Welcome to Curbed's weekly roundup of architecture, real estate, and urban planning-related feature stories. Please be in touch if you have a story to recommend.
1. Portland, Oregon, has a long history of discriminatory housing practices (in 1919, for example, the city's Realty Board Code of Ethics did not allow sales of or loans for properties in white neighborhoods if the buyers were minorities). When shipbuilder Henry Kaiser needed housing for black workers, he built Vanport, which became Oregon's second largest city and the country's biggest housing project. Smtihsonian has its full story.
Kaiser couldn't wait for the city to provide his workers with housing, so he went around officials to build his own temporary city with the help of the federal government. Completed in just 110 days, the town—comprised of 10,414 apartments and homes—was mostly a slipshod combination of wooden blocks and fiberboard walls. Built on marshland between the Columbia Slough and the Columbia River, Vanport was physically segregated from Portland—and kept dry only by a system of dikes that held back the flow of the Columbia River.
2. Curbed sister-site The Verge has the story of Eli Attia, an architect who has been designing his own system to vastly simplify the construction process. Attia brought the system, which he calls Engineered Architecture, to Google X five years ago, and now he claims Google X has stolen it.
Engineered Architecture should have been the perfect project for Google's moonshot program: a bold idea, a brilliant architect, and an ambitious plan to reshape one of the world's fundamental industries. But only about a year after the venture began at Google X, it split apart, and within months branched off into an independent business called Flux Factory without Attia's involvement. Now, Attia says the new company is profiting off his work, and he's making his case in a million-dollar trade secrets lawsuit against both Flux and Google, naming Larry Page and Sergey Brin as personal defendants.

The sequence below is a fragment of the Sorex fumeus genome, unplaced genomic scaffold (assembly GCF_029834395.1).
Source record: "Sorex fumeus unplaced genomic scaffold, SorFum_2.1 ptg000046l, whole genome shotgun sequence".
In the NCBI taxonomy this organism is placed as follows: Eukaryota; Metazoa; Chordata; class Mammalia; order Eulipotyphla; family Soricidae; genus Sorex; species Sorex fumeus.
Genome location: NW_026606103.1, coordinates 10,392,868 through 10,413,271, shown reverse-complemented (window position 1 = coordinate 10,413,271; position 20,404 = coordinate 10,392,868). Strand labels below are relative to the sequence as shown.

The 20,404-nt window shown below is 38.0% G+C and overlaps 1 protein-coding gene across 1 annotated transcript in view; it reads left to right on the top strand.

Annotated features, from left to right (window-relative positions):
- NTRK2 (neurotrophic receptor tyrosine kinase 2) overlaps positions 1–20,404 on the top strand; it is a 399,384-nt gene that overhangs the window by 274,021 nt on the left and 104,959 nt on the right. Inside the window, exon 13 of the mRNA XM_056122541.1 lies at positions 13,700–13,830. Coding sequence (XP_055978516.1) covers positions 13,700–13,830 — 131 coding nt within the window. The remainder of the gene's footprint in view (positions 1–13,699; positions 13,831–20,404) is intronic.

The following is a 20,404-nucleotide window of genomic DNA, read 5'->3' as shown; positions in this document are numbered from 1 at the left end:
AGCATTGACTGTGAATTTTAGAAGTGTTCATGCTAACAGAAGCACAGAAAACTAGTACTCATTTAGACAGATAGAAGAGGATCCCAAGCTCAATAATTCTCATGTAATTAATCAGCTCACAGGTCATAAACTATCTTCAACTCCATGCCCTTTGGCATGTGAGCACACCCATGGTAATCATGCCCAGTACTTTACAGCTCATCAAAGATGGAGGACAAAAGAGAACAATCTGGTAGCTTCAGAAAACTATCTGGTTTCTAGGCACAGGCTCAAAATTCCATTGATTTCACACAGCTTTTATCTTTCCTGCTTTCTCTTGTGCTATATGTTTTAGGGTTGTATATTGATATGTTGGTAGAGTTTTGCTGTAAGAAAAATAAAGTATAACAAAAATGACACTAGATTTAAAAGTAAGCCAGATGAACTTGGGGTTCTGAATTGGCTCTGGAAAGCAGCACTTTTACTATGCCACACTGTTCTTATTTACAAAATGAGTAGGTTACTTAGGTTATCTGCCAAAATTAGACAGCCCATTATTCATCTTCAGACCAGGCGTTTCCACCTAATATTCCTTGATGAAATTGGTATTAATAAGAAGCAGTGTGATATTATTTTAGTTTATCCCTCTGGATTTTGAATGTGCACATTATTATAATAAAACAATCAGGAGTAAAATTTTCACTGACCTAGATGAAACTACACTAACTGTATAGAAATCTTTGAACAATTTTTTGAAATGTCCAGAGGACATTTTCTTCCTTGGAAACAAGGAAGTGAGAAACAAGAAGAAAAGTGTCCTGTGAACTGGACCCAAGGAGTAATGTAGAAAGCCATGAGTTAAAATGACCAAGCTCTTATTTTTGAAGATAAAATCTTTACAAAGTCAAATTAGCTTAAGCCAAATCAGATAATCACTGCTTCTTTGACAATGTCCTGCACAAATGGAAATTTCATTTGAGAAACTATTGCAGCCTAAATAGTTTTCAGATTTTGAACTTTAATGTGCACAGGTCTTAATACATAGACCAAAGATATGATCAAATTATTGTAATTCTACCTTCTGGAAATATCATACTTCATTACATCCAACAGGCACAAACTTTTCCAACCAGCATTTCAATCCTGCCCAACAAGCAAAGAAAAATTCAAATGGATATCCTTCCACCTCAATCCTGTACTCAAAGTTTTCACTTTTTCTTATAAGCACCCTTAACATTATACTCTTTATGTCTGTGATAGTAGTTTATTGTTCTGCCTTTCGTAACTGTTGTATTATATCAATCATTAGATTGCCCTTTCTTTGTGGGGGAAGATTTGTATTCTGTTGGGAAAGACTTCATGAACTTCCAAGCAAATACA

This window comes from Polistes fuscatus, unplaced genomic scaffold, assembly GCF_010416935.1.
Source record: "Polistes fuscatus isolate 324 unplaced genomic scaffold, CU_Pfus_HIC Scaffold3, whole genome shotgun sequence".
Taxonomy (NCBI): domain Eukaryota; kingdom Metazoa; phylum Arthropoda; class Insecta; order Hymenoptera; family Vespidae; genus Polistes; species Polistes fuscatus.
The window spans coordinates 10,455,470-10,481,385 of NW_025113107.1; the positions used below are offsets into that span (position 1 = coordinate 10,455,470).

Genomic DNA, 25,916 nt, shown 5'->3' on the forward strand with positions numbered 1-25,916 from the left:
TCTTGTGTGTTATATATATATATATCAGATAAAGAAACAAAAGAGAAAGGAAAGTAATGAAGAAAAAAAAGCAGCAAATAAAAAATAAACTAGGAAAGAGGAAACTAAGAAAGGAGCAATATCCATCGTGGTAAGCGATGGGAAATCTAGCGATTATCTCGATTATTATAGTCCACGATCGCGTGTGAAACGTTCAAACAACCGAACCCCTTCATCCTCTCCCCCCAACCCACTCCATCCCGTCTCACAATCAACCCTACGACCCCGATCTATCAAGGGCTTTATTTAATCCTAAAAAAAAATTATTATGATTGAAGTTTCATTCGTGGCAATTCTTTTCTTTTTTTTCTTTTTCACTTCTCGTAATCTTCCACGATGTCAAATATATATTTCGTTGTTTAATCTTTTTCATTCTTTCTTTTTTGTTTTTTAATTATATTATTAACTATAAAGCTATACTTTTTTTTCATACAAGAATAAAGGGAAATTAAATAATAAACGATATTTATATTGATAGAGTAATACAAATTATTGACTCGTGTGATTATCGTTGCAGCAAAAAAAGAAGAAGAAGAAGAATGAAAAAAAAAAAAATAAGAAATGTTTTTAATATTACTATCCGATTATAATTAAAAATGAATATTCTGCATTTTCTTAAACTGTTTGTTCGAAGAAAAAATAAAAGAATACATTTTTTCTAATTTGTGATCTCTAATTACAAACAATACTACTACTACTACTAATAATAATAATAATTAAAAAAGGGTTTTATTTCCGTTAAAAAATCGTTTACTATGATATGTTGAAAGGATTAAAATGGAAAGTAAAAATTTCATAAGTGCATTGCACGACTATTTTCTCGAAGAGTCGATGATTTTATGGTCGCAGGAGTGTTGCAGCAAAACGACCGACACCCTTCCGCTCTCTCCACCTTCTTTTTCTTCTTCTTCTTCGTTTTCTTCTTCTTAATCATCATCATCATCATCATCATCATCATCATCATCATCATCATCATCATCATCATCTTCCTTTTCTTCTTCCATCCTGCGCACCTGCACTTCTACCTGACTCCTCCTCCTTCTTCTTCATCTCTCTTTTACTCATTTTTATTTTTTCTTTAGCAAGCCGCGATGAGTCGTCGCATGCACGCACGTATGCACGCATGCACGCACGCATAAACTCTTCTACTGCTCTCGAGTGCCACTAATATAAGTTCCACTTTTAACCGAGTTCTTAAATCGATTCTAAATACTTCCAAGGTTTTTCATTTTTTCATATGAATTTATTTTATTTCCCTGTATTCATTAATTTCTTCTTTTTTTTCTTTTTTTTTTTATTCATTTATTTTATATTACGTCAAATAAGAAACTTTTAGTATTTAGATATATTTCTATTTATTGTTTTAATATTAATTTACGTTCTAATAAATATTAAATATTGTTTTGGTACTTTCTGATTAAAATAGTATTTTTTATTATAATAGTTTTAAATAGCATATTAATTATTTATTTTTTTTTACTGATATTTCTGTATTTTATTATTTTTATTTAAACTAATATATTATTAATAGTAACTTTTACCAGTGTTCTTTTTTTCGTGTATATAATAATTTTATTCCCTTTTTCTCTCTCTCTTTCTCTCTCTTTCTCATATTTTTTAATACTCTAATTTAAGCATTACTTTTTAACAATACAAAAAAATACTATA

3. New York Times architect critic Michael Kimmelman wonders why the American Institute of Architects recently refused to censure member architects who design death chambers or solitary-confinement cells:
Designing execution chambers is something else. They require their own deathly architecture. If architects refuse to design them, that doesn't mean that they won't be built, any more than the refusal by doctors and pharmaceutical companies to participate in executions has stopped executions from happening. But Ms. Dreiling said it herself: "Many, if not most, architects enter this profession because it is a calling. They believe they can make the world a better place, they believe they can enhance the lives of people on a daily basis, where they live, work and play."
4. In The Guardian, Alex Andreou considers "defensive" or "disciplinary" architectureadditions like spikes on the sidewalk that are meant to keep the homeless from stopping there:
There is a wider problem, too. These measures do not and cannot distinguish the "vagrant" posterior from others considered more deserving. When we make it impossible for the dispossessed to rest their weary bodies at a bus shelter, we also make it impossible for the elderly, for the infirm, for the pregnant woman who has had a dizzy spell. By making the city less accepting of the human frame, we make it less welcoming to all humans. By making our environment more hostile, we become more hostile within it.
· Recommended Reading archive [Curbed]